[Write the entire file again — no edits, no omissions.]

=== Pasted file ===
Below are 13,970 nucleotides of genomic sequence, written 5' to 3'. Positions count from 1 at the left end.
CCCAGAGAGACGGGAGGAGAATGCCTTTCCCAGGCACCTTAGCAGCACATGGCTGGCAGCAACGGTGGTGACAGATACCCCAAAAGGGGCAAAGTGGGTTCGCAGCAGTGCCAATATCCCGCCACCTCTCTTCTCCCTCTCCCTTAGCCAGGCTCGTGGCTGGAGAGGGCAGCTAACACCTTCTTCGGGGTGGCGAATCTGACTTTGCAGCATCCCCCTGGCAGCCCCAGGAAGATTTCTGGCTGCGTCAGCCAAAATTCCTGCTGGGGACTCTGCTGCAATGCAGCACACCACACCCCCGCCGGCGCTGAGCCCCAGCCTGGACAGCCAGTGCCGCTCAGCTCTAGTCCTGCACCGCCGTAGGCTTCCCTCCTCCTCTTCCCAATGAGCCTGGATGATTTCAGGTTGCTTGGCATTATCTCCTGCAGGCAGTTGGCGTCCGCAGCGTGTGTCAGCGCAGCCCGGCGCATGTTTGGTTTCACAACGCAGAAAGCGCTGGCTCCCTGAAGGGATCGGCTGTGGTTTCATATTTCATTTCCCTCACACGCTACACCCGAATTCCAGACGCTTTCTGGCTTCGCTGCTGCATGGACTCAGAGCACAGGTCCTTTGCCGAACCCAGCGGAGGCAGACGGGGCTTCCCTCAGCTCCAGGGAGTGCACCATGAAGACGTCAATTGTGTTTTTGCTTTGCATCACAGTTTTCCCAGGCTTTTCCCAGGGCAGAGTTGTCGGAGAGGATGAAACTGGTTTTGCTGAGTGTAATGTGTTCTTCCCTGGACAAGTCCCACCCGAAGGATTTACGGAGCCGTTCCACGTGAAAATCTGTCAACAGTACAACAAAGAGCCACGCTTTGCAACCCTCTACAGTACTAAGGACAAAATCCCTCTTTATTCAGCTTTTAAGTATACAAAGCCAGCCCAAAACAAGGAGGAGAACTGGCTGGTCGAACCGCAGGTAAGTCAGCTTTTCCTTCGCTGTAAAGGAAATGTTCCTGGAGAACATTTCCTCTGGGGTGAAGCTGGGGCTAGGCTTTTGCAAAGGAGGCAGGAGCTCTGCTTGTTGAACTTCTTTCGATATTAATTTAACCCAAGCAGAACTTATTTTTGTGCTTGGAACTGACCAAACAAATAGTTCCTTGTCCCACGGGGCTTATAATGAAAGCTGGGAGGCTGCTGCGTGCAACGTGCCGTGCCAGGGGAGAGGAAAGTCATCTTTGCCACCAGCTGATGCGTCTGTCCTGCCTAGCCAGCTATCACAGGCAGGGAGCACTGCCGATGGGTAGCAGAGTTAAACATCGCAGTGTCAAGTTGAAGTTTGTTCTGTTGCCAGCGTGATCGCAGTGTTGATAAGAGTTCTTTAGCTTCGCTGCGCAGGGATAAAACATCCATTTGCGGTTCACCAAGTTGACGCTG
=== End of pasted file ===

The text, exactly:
Below are 13,970 nucleotides of genomic sequence, written 5' to 3'. Positions count from 1 at the left end.
CCCAGAGAGACGGGAGGAGAATGCCTTTCCCAGGCACCTTAGCAGCACATGGCTGGCAGCAACGGTGGTGACAGATACCCCAAAAGGGGCAAAGTGGGTTCGCAGCAGTGCCAATATCCCGCCACCTCTCTTCTCCCTCTCCCTTAGCCAGGCTCGTGGCTGGAGAGGGCAGCTAACACCTTCTTCGGGGTGGCGAATCTGACTTTGCAGCATCCCCCTGGCAGCCCCAGGAAGATTTCTGGCTGCGTCAGCCAAAATTCCTGCTGGGGACTCTGCTGCAATGCAGCACACCACACCCCCGCCGGCGCTGAGCCCCAGCCTGGACAGCCAGTGCCGCTCAGCTCTAGTCCTGCACCGCCGTAGGCTTCCCTCCTCCTCTTCCCAATGAGCCTGGATGATTTCAGGTTGCTTGGCATTATCTCCTGCAGGCAGTTGGCGTCCGCAGCGTGTGTCAGCGCAGCCCGGCGCATGTTTGGTTTCACAACGCAGAAAGCGCTGGCTCCCTGAAGGGATCGGCTGTGGTTTCATATTTCATTTCCCTCACACGCTACACCCGAATTCCAGACGCTTTCTGGCTTCGCTGCTGCATGGACTCAGAGCACAGGTCCTTTGCCGAACCCAGCGGAGGCAGACGGGGCTTCCCTCAGCTCCAGGGAGTGCACCATGAAGACGTCAATTGTGTTTTTGCTTTGCATCACAGTTTTCCCAGGCTTTTCCCAGGGCAGAGTTGTCGGAGAGGATGAAACTGGTTTTGCTGAGTGTAATGTGTTCTTCCCTGGACAAGTCCCACCCGAAGGATTTACGGAGCCGTTCCACGTGAAAATCTGTCAACAGTACAACAAAGAGCCACGCTTTGCAACCCTCTACAGTACTAAGGACAAAATCCCTCTTTATTCAGCTTTTAAGTATACAAAGCCAGCCCAAAACAAGGAGGAGAACTGGCTGGTCGAACCGCAGGTAAGTCAGCTTTTCCTTCGCTGTAAAGGAAATGTTCCTGGAGAACATTTCCTCTGGGGTGAAGCTGGGGCTAGGCTTTTGCAAAGGAGGCAGGAGCTCTGCTTGTTGAACTTCTTTCGATATTAATTTAACCCAAGCAGAACTTATTTTTGTGCTTGGAACTGACCAAACAAATAGTTCCTTGTCCCACGGGGCTTATAATGAAAGCTGGGAGGCTGCTGCGTGCAACGTGCCGTGCCAGGGGAGAGGAAAGTCATCTTTGCCACCAGCTGATGCGTCTGTCCTGCCTAGCCAGCTATCACAGGCAGGGAGCACTGCCGATGGGTAGCAGAGTTAAACATCGCAGTGTCAAGTTGAAGTTTGTTCTGTTGCCAGCGTGATCGCAGTGTTGATAAGAGTTCTTTAGCTTCGCTGCGCAGGGATAAAACATCCATTTGCGGTTCACCAAGTTGACGCTG